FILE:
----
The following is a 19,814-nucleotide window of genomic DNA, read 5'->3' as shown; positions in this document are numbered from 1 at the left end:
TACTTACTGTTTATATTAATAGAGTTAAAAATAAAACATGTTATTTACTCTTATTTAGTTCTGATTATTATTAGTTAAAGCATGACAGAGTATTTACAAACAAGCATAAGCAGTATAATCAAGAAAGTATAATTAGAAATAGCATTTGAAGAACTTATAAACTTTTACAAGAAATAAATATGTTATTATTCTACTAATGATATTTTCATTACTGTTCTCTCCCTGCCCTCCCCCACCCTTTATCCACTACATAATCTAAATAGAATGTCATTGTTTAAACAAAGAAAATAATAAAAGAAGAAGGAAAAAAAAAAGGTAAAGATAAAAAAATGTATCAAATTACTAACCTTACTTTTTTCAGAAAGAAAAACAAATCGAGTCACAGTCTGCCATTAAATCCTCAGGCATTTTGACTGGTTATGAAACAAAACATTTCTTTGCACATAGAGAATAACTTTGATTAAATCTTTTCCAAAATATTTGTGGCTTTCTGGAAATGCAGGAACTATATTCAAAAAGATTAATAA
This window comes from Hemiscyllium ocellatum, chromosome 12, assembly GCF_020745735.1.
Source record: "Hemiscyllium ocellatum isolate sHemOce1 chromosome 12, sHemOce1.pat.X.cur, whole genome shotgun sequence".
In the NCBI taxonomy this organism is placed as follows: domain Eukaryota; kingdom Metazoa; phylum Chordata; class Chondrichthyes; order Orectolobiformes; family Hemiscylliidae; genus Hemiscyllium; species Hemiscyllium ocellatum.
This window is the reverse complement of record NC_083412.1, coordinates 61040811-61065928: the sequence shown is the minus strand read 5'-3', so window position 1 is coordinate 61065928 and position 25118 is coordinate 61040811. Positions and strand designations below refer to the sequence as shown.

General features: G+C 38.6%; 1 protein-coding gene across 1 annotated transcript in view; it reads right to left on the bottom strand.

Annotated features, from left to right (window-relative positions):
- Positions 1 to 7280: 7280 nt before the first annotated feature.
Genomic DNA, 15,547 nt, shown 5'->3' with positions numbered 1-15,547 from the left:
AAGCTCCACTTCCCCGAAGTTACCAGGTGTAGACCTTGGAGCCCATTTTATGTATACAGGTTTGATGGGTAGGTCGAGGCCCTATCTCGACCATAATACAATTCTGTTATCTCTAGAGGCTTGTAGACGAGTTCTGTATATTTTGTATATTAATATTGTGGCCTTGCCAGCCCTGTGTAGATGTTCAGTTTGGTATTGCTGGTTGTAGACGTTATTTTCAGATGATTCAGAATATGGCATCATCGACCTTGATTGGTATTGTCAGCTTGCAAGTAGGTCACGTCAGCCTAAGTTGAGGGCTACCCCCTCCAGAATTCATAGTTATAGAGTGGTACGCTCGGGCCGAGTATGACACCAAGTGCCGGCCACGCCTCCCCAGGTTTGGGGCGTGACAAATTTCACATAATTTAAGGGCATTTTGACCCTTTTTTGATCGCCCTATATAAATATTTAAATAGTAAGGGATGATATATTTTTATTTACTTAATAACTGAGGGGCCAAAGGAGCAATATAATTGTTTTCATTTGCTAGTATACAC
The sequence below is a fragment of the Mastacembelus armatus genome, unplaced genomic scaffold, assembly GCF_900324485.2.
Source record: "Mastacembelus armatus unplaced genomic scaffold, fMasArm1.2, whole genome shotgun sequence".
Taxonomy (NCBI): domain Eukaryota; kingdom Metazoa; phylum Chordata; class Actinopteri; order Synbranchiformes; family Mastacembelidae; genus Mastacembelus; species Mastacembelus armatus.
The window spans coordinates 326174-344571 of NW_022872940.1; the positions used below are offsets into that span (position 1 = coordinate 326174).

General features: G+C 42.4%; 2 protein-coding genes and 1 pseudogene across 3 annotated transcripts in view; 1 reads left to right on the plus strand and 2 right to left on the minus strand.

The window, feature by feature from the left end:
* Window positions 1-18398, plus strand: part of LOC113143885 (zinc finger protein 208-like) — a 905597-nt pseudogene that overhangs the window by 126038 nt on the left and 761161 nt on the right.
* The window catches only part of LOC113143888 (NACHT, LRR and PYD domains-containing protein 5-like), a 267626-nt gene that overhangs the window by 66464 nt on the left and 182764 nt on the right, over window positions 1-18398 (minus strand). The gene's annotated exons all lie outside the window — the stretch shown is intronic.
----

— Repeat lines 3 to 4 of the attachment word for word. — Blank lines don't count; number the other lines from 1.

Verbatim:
This window comes from Hemiscyllium ocellatum, chromosome 12, assembly GCF_020745735.1.
Source record: "Hemiscyllium ocellatum isolate sHemOce1 chromosome 12, sHemOce1.pat.X.cur, whole genome shotgun sequence".